just roll over the obstruction at A.

Note Since no slipping or bouncing

occurs, the wheel pivots about point A. The force

at A is much greater than the weight, and since

the time of impact is very short, the weight can

be considered non-impulsive. The reaction force

at A, since we dont know either its direction or

magnitude, can be eliminated by applying the

conservation of angular momentum equation about A.

EXAMPLE (solution)

y

Impulse-momentum diagram

x

Conservation of angular momentum (HA)1

(HA)2 r ' (mvG)1 IG w1 r (mvG)2 IG w2 (0.2

- 0.03)(10)(vG)1 0.156 w1 0.2(10)(vG)2

0.156 w2

Kinematics no slip, w vG / r 5 vG

.Substituting and solving

(vG)2 0.892 (vG)1

EXAMPLE (continued)

To complete the solution, conservation of energy

can be used. Since it cannot be used for the

impact (why?), it is applied just after the

impact. In order to roll over

the bump, the wheel must go to position 3 from 2.

When (vG)2 is a minimum, (vG)3 is zero. Why?

T2 V2 T3 V3

½(10)(vG)22 ½(0.156)w22 0 0 98.1

(0.03)

Substituting w2 5 (vG)2 and (vG)2 0.892

(vG)1 and solving yields (vG)1 0.729 m/s,

(vG)2 0.65 m/s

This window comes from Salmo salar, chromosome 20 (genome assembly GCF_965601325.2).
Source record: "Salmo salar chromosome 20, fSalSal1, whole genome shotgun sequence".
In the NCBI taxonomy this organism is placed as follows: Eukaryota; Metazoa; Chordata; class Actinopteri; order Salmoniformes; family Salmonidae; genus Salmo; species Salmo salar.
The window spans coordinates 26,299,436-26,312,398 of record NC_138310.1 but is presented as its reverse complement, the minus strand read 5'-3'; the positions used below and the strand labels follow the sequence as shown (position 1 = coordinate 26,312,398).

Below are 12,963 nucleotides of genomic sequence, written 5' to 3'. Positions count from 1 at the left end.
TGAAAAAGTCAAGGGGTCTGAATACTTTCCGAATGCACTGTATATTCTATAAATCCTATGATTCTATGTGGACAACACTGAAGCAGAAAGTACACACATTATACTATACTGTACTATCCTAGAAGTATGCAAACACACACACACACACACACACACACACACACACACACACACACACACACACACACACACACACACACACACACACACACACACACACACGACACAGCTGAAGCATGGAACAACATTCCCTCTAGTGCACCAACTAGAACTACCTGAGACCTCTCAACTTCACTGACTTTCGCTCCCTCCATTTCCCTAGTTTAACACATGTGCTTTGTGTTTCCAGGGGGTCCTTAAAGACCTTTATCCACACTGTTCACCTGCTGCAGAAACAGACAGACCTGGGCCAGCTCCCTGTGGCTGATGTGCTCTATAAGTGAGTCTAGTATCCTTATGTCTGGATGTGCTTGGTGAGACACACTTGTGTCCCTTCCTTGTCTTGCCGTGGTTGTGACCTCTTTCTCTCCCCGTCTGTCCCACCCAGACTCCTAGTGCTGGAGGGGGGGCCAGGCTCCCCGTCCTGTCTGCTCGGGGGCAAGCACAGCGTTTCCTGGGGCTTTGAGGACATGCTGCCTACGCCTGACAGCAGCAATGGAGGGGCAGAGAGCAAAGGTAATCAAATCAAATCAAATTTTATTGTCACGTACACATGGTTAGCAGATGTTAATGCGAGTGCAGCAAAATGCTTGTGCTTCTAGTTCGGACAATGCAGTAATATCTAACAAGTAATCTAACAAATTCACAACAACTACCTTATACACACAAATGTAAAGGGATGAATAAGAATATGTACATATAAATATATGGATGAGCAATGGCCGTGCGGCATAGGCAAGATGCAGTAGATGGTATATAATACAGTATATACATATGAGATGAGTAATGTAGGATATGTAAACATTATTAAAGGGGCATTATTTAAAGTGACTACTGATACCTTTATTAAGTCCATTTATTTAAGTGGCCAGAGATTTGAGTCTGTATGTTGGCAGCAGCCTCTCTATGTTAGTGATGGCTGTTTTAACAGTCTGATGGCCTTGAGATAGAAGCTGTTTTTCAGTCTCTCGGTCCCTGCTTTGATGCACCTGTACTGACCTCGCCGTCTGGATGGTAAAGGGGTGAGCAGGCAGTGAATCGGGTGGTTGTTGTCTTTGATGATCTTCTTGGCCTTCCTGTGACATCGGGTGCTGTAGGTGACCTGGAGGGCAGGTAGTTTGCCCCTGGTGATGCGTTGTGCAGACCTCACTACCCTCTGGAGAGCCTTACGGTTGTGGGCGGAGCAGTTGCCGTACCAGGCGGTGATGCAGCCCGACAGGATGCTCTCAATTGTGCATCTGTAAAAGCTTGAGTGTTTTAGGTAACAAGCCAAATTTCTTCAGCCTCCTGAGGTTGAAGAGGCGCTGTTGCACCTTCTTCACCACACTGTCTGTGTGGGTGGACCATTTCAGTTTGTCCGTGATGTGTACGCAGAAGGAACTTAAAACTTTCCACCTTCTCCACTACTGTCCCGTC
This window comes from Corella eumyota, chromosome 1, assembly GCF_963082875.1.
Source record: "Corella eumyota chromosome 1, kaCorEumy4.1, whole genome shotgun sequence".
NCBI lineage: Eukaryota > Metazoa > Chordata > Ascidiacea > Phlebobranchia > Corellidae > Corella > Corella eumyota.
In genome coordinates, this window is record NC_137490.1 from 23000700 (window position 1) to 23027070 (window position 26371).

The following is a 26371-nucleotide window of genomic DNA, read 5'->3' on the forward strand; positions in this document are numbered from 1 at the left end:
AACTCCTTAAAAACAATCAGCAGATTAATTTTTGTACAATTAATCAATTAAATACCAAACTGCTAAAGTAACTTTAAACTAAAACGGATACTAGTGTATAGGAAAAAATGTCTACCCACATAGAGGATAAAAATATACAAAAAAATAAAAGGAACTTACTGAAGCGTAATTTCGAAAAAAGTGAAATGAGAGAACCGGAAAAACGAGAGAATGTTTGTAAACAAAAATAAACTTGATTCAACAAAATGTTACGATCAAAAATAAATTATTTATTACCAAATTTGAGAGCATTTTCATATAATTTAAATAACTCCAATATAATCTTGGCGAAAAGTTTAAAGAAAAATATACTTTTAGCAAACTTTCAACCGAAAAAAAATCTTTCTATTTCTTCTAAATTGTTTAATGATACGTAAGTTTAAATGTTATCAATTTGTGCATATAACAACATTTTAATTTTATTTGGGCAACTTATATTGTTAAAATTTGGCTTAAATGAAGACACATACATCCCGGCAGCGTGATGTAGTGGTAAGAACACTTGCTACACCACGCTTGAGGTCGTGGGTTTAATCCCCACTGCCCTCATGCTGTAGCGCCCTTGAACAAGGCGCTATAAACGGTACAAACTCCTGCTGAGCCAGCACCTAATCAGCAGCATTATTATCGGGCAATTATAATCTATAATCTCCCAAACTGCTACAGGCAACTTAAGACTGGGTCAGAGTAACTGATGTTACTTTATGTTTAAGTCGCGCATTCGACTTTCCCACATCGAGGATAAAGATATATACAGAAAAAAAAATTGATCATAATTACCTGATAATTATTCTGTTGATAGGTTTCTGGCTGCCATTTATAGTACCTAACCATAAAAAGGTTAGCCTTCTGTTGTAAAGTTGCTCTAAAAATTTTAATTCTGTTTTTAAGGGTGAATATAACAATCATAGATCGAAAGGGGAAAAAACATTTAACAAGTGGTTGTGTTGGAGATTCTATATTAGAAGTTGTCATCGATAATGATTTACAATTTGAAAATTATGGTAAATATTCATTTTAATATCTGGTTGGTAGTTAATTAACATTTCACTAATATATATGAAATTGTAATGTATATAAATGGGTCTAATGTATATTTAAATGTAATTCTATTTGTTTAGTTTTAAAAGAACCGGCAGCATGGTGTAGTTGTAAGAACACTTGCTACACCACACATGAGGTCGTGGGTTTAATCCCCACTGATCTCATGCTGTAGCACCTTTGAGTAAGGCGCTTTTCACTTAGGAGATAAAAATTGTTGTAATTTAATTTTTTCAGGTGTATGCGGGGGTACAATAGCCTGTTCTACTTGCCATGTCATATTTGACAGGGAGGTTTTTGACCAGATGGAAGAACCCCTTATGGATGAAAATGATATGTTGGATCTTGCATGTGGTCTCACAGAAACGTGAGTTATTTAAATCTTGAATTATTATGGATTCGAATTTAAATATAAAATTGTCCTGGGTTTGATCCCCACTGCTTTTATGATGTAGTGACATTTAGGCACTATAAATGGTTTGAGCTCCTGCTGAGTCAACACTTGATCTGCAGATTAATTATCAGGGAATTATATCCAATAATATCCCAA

GROUP PROBLEM SOLVING

Given A slender rod (Wr 5 N) has a wood block

(Ww 10 N) attached. A bullet (Wb 0.2 N) is

fired into the center of the block at 1000 m/s.

Assume the pendulum is initially at rest and the

bullet embeds itself into the block.

Find The angular velocity of the pendulum just

after impact.

GROUP PROBLEM SOLVING (continued)

Solution

To use conservation of angular momentum,

First draw a FBD.

IA ? IA 7.2kg.m2

GROUP PROBLEM SOLVING (continued)

Apply the conservation of angular momentum

equation

- Solving yields
- w2 7.0 rad/s

End of 19.3

Let Learning Continue

CHAPTER 22 VIBRATIONS (section 22.1)

Objectives Discuss Undamped single degree of

freedom (SDOF) vibration of a rigid body

Vibration definition

- Vibration is the periodic motion of a body or

system of connected bodies displaced from a

position of equilibrium - Types of vibrations
- Free vibrations motion is maintained by

conservative forces (like gravitational or

elastic restoring forces). - Forced vibrations motion is caused by external

periodic or intermittent forces.

Undamped free response for SDOF systems

- If you displace mass m a distance u from

equilibrium position and release it, vibration

occurs

Undamped free response for SDOF systems (cont)

- Equilibrium eq
- A linear, constant coefficients, homogeneous,

second order ordinary differential equation

- A and B are found from initial conditions

Tn natural period of vibration

Undamped free response for SDOF systems

- ?n natural circular frequency of vibration

fn 1/Tn natural cyclic frequency of vibration

in hertz (cycles per second)

Solving initial conditions

Example 1

Example 1 (continued)

Example 1 (continued)

- By analogy

By analogy

Example 2

Example 2 (continued)

From equilibrium